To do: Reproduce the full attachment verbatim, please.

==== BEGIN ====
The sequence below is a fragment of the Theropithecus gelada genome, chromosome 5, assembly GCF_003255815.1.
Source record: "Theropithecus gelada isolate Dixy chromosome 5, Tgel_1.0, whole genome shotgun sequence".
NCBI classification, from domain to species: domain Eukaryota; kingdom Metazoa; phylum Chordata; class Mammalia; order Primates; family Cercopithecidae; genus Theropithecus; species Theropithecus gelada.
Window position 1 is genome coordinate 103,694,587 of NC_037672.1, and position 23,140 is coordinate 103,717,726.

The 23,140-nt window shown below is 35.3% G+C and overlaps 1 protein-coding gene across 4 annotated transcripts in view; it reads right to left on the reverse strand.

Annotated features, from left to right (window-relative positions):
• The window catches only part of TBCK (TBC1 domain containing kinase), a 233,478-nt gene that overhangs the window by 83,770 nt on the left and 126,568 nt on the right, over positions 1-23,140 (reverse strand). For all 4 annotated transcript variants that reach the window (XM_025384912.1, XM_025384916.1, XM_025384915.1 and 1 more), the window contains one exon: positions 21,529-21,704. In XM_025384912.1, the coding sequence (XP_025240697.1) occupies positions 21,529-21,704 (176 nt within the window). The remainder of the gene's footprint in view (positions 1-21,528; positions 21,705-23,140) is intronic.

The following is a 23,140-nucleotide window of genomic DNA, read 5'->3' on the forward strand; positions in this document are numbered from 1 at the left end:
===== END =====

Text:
The sequence below is a fragment of the Theropithecus gelada genome, chromosome 5, assembly GCF_003255815.1.
Source record: "Theropithecus gelada isolate Dixy chromosome 5, Tgel_1.0, whole genome shotgun sequence".
NCBI classification, from domain to species: domain Eukaryota; kingdom Metazoa; phylum Chordata; class Mammalia; order Primates; family Cercopithecidae; genus Theropithecus; species Theropithecus gelada.
Window position 1 is genome coordinate 103,694,587 of NC_037672.1, and position 23,140 is coordinate 103,717,726.

The 23,140-nt window shown below is 35.3% G+C and overlaps 1 protein-coding gene across 4 annotated transcripts in view; it reads right to left on the reverse strand.

Annotated features, from left to right (window-relative positions):
• The window catches only part of TBCK (TBC1 domain containing kinase), a 233,478-nt gene that overhangs the window by 83,770 nt on the left and 126,568 nt on the right, over positions 1-23,140 (reverse strand). For all 4 annotated transcript variants that reach the window (XM_025384912.1, XM_025384916.1, XM_025384915.1 and 1 more), the window contains one exon: positions 21,529-21,704. In XM_025384912.1, the coding sequence (XP_025240697.1) occupies positions 21,529-21,704 (176 nt within the window). The remainder of the gene's footprint in view (positions 1-21,528; positions 21,705-23,140) is intronic.

The following is a 23,140-nucleotide window of genomic DNA, read 5'->3' on the forward strand; positions in this document are numbered from 1 at the left end: